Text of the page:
Sunday, January 12, 2014

A Short Compilation of Venting Issues.

This furnace is also accompanied by a water heater. Neither are vented up to code; even though the homeowner, an 80 year old woman, swore up and down that her installer son did this right. What she needed was a flex chimney liner which is code in my neck of the woods for an 80% efficient furnace with a vent motor. The condensation and acids will eat up a chimney as these vent gasses are not hot enough to get these acids out.

Supposedly, this was installed by a licensed contractor. Note that the vent pipes are taped, not secured with screws. There's a piece of 5 inch single wall into a 4 inch Bvent elbow into a 4 inch single wall pipe. If he was licensed, why not pull a permit?

 Okay, the picture of the water heater shown above isn't just a venting issue. It says right on the side, "for mobile home use". So why am I picking this apart? What few people realize (and I was guilty of this in my house) is that mobile home water heaters come in two versions, inside and outside accessible. These are also known as natural vent and direct vent (not to be confused with power vent water heaters). The direct vent water heaters go inside of a closet and have a sealed combustion intake that feeds under the floor and are almost always in double wides. The natural vents in a mobile home are supposed to be installed in a mechanical room accessed from the OUTSIDE only. If you install a natural vent in this fashion, it will suck all the air out of your living space and even if it doesn't, it won't stay lit or work properly. The homeowner told me that a weatherization company installed this water heater two years ago, but the serial number revealed it was made in 2002. I condemned the water heater straightaway and told the homeowner this needs to be replaced with a direct vent model. So why do people cut corners with these? The answer is money; a direct vent water heater for a mobile home costs twice as much as a natural vent. If this were to cause a fire, your homeowners insurance company may refuse to pay your claim.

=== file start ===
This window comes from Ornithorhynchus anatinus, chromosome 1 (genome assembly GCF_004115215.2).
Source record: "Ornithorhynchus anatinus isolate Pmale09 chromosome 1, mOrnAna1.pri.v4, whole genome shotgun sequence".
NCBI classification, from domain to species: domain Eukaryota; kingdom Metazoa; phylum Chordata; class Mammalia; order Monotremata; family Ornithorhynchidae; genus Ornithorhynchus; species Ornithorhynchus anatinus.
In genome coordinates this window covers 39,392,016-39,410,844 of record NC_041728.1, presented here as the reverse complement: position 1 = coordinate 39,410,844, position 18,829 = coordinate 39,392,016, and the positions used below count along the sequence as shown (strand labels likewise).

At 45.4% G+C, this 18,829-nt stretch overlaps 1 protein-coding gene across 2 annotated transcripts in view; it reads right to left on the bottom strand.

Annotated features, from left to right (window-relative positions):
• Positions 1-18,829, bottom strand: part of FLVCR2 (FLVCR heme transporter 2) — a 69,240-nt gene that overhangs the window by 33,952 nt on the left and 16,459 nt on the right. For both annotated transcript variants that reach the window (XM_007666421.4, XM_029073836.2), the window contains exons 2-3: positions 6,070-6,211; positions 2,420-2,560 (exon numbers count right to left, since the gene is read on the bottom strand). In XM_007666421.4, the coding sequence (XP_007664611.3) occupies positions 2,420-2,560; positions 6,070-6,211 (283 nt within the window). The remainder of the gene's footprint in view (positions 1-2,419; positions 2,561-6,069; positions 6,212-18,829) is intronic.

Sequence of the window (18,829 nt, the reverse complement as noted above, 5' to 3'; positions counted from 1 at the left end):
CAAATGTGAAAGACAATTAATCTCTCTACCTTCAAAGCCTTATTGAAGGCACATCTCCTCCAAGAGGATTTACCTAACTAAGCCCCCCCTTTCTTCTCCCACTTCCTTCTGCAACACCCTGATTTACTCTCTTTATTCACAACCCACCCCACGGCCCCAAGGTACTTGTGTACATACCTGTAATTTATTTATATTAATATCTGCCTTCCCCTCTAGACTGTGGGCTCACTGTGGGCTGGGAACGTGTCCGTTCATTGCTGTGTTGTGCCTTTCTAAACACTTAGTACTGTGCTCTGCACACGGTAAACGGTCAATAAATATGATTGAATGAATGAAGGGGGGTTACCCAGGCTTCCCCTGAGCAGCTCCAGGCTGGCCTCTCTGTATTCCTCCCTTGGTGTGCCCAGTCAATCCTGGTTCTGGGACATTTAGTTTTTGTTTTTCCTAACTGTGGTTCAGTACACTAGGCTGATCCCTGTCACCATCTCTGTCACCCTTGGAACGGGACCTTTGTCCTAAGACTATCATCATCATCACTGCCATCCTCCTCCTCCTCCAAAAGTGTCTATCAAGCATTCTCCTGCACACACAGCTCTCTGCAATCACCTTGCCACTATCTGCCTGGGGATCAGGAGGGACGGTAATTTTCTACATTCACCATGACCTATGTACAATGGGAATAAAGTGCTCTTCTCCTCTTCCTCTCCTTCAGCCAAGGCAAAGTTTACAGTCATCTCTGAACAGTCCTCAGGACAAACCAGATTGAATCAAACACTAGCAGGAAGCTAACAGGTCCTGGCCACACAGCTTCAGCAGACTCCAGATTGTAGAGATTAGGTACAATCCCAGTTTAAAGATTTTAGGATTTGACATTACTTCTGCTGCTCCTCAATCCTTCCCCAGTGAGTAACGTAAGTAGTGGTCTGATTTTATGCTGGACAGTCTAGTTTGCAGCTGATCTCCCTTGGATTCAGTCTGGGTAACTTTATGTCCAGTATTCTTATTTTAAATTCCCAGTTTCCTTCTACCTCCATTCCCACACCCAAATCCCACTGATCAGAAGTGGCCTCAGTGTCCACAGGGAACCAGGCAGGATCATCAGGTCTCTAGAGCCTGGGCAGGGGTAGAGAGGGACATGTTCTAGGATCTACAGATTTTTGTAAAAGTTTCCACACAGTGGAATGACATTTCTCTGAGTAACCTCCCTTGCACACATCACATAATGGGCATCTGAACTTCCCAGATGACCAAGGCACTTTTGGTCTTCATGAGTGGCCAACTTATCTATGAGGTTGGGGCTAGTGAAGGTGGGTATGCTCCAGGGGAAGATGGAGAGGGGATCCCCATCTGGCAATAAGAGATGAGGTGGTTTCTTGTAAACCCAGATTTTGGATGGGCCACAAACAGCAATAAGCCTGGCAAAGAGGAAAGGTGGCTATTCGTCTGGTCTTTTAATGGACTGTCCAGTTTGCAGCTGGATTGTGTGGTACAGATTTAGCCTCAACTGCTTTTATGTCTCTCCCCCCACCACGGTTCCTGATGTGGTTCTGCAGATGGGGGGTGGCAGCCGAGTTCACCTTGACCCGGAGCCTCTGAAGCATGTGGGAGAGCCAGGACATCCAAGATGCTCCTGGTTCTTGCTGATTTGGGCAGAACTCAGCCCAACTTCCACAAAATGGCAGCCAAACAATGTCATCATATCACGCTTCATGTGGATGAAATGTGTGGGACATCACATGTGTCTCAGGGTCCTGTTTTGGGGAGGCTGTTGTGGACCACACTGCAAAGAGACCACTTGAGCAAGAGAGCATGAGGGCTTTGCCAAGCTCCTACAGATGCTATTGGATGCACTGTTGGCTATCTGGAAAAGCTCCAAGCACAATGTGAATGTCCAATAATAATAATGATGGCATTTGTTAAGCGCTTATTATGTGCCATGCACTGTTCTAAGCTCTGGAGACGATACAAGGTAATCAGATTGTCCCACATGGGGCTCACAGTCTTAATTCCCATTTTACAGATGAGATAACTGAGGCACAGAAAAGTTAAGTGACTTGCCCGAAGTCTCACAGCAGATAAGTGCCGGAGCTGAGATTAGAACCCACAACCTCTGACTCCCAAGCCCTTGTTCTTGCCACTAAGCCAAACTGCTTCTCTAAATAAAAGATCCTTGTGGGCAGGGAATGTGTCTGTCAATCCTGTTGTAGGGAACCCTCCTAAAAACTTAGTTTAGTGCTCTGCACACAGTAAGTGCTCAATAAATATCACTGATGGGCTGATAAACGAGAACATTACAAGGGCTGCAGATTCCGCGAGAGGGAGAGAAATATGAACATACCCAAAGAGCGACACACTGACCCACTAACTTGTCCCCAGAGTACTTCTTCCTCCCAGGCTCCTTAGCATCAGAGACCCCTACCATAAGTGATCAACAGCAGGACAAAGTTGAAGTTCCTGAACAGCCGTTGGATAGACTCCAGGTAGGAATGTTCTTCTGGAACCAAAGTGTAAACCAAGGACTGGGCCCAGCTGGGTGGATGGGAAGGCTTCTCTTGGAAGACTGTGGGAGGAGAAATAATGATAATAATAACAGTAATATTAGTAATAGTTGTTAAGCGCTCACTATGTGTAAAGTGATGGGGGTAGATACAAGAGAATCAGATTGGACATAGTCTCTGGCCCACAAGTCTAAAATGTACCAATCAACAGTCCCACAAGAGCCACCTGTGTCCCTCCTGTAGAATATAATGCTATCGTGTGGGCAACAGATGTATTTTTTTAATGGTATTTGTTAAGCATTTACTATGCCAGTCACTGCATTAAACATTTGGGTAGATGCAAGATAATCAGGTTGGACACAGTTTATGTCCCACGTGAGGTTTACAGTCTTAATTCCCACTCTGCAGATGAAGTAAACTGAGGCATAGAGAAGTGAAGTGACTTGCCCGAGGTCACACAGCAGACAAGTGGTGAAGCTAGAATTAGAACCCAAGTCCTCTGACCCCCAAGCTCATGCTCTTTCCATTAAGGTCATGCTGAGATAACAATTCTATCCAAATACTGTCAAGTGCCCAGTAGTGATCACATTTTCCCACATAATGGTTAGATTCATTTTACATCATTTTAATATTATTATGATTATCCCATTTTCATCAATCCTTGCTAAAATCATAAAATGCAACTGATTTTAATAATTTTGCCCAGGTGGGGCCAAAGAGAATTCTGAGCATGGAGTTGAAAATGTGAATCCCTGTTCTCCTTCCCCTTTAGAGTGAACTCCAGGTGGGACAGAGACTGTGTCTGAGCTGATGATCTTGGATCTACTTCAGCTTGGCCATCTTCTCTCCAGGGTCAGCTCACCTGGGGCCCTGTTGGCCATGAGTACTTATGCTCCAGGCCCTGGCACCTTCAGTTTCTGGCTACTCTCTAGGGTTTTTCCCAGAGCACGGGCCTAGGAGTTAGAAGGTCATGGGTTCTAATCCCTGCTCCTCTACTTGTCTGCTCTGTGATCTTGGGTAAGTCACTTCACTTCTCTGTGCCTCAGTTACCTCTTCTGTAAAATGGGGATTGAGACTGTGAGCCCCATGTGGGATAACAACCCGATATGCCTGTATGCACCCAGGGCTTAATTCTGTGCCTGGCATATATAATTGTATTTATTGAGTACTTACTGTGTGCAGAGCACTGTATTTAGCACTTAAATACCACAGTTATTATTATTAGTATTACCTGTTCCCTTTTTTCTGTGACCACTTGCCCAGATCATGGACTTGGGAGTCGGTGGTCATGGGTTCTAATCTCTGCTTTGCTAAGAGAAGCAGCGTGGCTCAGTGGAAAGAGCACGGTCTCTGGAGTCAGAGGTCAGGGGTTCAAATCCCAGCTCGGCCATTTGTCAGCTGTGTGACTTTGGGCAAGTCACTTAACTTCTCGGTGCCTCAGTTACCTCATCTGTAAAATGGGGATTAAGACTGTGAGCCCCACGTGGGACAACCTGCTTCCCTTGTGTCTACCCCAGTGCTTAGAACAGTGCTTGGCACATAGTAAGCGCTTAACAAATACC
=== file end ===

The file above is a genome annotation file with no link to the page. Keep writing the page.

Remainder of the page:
This is another shot of that furnace vent in the 80 year old woman's home. Again, no flex liner and there was no inspection sticker on the equipment, which was the case with all of these. The inspector would have failed all three of these straightway. In the case of the 80 year old woman, I noted her belligerence as well as the venting methods and a leaking dielectric union on the water heater I fixed. In the case of the mismatched venting, I noted and suggested to the customer to get this fixed soon. She was grateful and appreciative, which made my day. Again, if you want to do this for yourself or a friend, at least take the time and spend the few dollars to do it right. I would at least pull a homeowners permit if this is allowed in your area, but a licensed contractor SHOULD pull a mechanical permit. Every one of these venting situations is an accident waiting to happen. Maranatha!

2 comments:

Tommy Hopkins said...

Yikes! I can't believe the homeowners had that mobile home water heater installed inside their house. I hope they are aware how dangerous it is to have a water heater installed improperly. I wonder what the contractor was thinking when he installed it? Anyway, glad you saw that issue. All the best with that! :)

Tommy Hopkins @ AccuTemp

Walter Grace said...

I fix appliances now if that tells you anything.